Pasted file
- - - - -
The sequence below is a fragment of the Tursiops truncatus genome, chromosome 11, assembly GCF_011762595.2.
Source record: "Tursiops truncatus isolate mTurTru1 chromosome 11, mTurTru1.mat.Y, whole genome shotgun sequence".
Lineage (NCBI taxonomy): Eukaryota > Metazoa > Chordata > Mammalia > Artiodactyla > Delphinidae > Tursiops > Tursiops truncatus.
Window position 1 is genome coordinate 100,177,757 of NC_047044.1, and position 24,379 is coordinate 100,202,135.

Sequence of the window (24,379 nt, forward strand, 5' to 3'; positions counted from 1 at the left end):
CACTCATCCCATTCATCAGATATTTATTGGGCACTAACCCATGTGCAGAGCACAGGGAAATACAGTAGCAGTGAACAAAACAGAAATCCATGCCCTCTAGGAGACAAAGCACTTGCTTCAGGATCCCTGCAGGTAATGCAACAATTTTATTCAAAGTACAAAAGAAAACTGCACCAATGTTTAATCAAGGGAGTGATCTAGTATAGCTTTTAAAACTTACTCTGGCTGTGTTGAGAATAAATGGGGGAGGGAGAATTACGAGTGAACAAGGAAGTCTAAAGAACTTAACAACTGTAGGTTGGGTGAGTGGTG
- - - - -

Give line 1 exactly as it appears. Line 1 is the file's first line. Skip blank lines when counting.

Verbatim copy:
The sequence below is a fragment of the Tursiops truncatus genome, chromosome 11, assembly GCF_011762595.2.